Japan’s asset price bubble of the late 1980s was a heady mixture of exuberant equity markets and skyrocketing real estate prices. The ground underneath the Imperial Palace was once said to be more valuable than the entire state of California.
The subsequent crash in asset prices represented one of the biggest destructions of shareholder capital in stock market history and condemned the country to two decades of low growth and falling prices.
On Friday, as G7 leaders gathered in Hiroshima, the benchmark Nikkei 225 index rallied to its highest level since 1990, after smashing through 30,000 earlier in the week. Japan’s stock rally has been powered by strong corporate results, a weaker yen and an economy that is starting to show signs of rebounding consumer spending after the pandemic.
Optimism was boosted by news that the world’s third-largest economy grew at an annualised rate of 1.6% in the first quarter of the year, twice as fast as expected, lifting the country out of recession after two straight quarters of contraction in the second half of 2022.
Whether it lasts will be a tug-of-war between robust domestic demand and sluggish exports, which slumped 4.2% between January and March. Mounting signs of a slowdown in US, European and Chinese growth do cloud the outlook for Japan’s export-reliant economy. There are also concerns that the Bank of Japan could be too slow in normalising its ultra-accommodative policy and risk inflation overshooting further. In April, Japan’s overall consumer prices, as measured by the Consumer Price Index (CPI), experienced a notable acceleration, reaching 3.5%, which exceeded expectations by a significant margin.
Concerns about China’s wobbly post-COVID recovery were heightened by data showing industrial output, retail sales and property investment all losing steam at the beginning of the second quarter. As expected, China’s central bank kept interest rates on hold on Monday, but markets expect monetary easing may be inevitable on the coming months to support the economic recovery.
However, official figures showed that China became the world’s biggest exporter of cars after overtaking Japan in the first three months of the year. China exported 1.07 million vehicles in the period, up 58% compared to the first quarter of 2022. Last year, China overtook Germany to become the world’s second-largest exporter.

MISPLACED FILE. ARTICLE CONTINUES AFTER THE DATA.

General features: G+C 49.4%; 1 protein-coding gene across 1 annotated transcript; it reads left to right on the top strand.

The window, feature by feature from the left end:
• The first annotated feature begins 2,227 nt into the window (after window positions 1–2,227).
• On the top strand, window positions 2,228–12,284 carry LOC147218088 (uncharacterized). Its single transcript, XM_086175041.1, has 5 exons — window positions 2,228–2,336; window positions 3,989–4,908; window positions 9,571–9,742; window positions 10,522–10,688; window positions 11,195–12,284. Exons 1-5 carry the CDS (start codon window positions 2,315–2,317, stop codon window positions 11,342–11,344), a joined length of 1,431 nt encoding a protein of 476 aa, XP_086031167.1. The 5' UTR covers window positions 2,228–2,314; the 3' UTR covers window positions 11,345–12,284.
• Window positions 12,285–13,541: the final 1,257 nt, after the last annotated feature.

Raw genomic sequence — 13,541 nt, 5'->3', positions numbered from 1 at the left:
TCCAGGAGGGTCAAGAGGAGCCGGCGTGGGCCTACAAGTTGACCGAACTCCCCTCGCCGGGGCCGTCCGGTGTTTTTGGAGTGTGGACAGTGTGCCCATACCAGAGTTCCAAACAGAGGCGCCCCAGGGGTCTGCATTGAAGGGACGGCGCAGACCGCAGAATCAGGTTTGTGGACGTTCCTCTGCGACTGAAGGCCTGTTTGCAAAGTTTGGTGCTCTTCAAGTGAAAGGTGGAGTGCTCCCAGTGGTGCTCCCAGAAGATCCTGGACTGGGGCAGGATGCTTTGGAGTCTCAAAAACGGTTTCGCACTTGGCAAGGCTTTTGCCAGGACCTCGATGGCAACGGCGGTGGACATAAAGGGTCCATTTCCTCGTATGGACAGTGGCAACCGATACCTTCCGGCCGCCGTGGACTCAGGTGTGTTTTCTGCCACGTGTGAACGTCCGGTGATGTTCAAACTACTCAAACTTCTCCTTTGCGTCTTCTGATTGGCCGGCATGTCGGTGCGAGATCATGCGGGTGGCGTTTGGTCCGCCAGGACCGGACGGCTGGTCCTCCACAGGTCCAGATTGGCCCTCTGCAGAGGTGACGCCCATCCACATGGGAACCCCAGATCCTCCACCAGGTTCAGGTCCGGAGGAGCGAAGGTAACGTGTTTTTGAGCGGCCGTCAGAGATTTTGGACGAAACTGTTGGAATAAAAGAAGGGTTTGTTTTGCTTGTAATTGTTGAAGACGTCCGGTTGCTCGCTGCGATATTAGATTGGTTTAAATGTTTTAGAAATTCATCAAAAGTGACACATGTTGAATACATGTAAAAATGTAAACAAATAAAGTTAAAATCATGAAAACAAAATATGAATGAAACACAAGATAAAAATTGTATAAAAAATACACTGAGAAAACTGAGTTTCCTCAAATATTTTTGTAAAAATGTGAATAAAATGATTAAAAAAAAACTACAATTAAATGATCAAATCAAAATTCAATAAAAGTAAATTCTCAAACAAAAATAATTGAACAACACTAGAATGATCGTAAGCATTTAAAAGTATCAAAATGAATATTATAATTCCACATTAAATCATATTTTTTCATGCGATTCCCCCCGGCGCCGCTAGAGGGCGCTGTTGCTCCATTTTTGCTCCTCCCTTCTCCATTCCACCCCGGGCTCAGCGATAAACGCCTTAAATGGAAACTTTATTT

The demand for electric vehicles has boosted China’s motor industry, but it has also been a major beneficiary of trade sanctions imposed on Moscow by Western countries. Its market share in Russia has surged after rivals including Volkswagen and Toyota quit the country.
Further sanctions on Russia were a major discussion point at the G7 summit and their impact was apparent in data confirming that eurozone economic growth advanced 1.3% year-on-year in the January-March period. Due to the European Union’s decision to halt most of its energy purchases from Moscow following the Ukraine invasion, imports of Russian oil and gas to the region decreased by 72% compared to the previous year. As a result, the net trade balance of the region shifted to a surplus.
The EU’s trade deficit with China, the bloc’s second-largest trading partner after the US, also fell in the first quarter as it seeks to reduce its dependence on Beijing.
Meanwhile, as inflation continues to run well over three times its 2% target, a Reuters poll of economists forecast the European Central Bank will hike interest rates by 0.25% at each of its next two meetings.
A similar poll suggested the US Federal Reserve will hold its key interest rate steady this year despite an expected recession. Solid retail sales figures for April boosted hopes that consumer spending will continue to support the economy as the delayed effects of the Fed’s policy tightening broaden out. It seems the Fed views a mild recession as an acceptable price for bringing inflation back down to target.